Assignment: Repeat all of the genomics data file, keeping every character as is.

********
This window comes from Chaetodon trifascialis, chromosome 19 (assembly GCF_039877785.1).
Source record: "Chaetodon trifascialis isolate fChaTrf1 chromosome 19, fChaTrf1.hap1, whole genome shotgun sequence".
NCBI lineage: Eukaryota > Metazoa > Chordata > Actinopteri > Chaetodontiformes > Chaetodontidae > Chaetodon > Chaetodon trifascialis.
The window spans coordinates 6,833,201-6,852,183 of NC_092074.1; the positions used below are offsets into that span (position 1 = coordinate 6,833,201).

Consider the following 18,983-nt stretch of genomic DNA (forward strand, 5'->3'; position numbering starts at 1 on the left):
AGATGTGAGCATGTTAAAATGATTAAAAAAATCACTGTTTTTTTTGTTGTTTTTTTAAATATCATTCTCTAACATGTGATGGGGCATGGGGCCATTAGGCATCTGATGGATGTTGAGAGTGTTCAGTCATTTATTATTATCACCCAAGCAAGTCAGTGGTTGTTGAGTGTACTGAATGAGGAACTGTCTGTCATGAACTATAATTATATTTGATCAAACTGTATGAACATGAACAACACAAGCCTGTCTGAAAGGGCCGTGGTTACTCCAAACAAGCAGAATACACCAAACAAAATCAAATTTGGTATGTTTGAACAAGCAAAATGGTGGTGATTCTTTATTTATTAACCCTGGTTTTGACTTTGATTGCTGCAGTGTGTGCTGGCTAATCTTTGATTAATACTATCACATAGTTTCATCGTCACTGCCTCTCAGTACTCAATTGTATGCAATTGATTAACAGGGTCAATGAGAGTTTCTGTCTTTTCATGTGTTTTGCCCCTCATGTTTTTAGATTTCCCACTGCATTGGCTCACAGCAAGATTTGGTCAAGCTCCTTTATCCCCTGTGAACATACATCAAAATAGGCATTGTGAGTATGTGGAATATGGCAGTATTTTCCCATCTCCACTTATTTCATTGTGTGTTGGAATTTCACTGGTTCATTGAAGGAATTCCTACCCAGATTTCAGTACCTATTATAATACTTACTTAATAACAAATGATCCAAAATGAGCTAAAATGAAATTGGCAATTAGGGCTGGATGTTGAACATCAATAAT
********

This window comes from Chaetodon trifascialis, chromosome 19 (assembly GCF_039877785.1).
Source record: "Chaetodon trifascialis isolate fChaTrf1 chromosome 19, fChaTrf1.hap1, whole genome shotgun sequence".
NCBI lineage: Eukaryota > Metazoa > Chordata > Actinopteri > Chaetodontiformes > Chaetodontidae > Chaetodon > Chaetodon trifascialis.
The window spans coordinates 6,833,201-6,852,183 of NC_092074.1; the positions used below are offsets into that span (position 1 = coordinate 6,833,201).

Consider the following 18,983-nt stretch of genomic DNA (forward strand, 5'->3'; position numbering starts at 1 on the left):
AGATGTGAGCATGTTAAAATGATTAAAAAAATCACTGTTTTTTTTGTTGTTTTTTTAAATATCATTCTCTAACATGTGATGGGGCATGGGGCCATTAGGCATCTGATGGATGTTGAGAGTGTTCAGTCATTTATTATTATCACCCAAGCAAGTCAGTGGTTGTTGAGTGTACTGAATGAGGAACTGTCTGTCATGAACTATAATTATATTTGATCAAACTGTATGAACATGAACAACACAAGCCTGTCTGAAAGGGCCGTGGTTACTCCAAACAAGCAGAATACACCAAACAAAATCAAATTTGGTATGTTTGAACAAGCAAAATGGTGGTGATTCTTTATTTATTAACCCTGGTTTTGACTTTGATTGCTGCAGTGTGTGCTGGCTAATCTTTGATTAATACTATCACATAGTTTCATCGTCACTGCCTCTCAGTACTCAATTGTATGCAATTGATTAACAGGGTCAATGAGAGTTTCTGTCTTTTCATGTGTTTTGCCCCTCATGTTTTTAGATTTCCCACTGCATTGGCTCACAGCAAGATTTGGTCAAGCTCCTTTATCCCCTGTGAACATACATCAAAATAGGCATTGTGAGTATGTGGAATATGGCAGTATTTTCCCATCTCCACTTATTTCATTGTGTGTTGGAATTTCACTGGTTCATTGAAGGAATTCCTACCCAGATTTCAGTACCTATTATAATACTTACTTAATAACAAATGATCCAAAATGAGCTAAAATGAAATTGGCAATTAGGGCTGGATGTTGAACATCAATAAT